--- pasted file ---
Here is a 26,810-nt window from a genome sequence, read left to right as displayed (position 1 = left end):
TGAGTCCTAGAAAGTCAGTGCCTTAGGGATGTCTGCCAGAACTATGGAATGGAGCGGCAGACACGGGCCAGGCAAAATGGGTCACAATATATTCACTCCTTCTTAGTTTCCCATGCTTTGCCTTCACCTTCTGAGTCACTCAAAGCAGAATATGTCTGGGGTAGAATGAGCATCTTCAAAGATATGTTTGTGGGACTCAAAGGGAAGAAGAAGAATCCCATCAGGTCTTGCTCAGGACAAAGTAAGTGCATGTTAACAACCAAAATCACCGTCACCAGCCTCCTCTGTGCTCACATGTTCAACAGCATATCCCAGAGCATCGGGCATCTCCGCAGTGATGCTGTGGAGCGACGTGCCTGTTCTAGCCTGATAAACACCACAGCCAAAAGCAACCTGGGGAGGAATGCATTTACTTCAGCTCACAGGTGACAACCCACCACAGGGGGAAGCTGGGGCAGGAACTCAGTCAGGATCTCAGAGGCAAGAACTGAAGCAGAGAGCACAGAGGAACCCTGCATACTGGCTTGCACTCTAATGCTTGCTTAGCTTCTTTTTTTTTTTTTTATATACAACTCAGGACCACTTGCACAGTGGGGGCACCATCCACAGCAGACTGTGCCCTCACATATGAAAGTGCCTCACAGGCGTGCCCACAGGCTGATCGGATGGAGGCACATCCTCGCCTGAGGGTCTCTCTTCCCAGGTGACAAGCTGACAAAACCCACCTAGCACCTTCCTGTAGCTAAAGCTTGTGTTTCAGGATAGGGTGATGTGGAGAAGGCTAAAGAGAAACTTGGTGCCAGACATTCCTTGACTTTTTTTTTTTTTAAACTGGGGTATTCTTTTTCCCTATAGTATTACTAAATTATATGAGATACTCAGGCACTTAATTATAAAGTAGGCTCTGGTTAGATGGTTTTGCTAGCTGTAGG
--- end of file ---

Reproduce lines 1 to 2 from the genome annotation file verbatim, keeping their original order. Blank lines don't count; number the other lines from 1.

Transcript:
Here is a 26,810-nt window from a genome sequence, read left to right as displayed (position 1 = left end):
TGAGTCCTAGAAAGTCAGTGCCTTAGGGATGTCTGCCAGAACTATGGAATGGAGCGGCAGACACGGGCCAGGCAAAATGGGTCACAATATATTCACTCCTTCTTAGTTTCCCATGCTTTGCCTTCACCTTCTGAGTCACTCAAAGCAGAATATGTCTGGGGTAGAATGAGCATCTTCAAAGATATGTTTGTGGGACTCAAAGGGAAGAAGAAGAATCCCATCAGGTCTTGCTCAGGACAAAGTAAGTGCATGTTAACAACCAAAATCACCGTCACCAGCCTCCTCTGTGCTCACATGTTCAACAGCATATCCCAGAGCATCGGGCATCTCCGCAGTGATGCTGTGGAGCGACGTGCCTGTTCTAGCCTGATAAACACCACAGCCAAAAGCAACCTGGGGAGGAATGCATTTACTTCAGCTCACAGGTGACAACCCACCACAGGGGGAAGCTGGGGCAGGAACTCAGTCAGGATCTCAGAGGCAAGAACTGAAGCAGAGAGCACAGAGGAACCCTGCATACTGGCTTGCACTCTAATGCTTGCTTAGCTTCTTTTTTTTTTTTTTATATACAACTCAGGACCACTTGCACAGTGGGGGCACCATCCACAGCAGACTGTGCCCTCACATATGAAAGTGCCTCACAGGCGTGCCCACAGGCTGATCGGATGGAGGCACATCCTCGCCTGAGGGTCTCTCTTCCCAGGTGACAAGCTGACAAAACCCACCTAGCACCTTCCTGTAGCTAAAGCTTGTGTTTCAGGATAGGGTGATGTGGAGAAGGCTAAAGAGAAACTTGGTGCCAGACATTCCTTGACTTTTTTTTTTTTTAAACTGGGGTATTCTTTTTCCCTATAGTATTACTAAATTATATGAGATACTCAGGCACTTAATTATAAAGTAGGCTCTGGTTAGATGGTTTTGCTAGCTGTAGG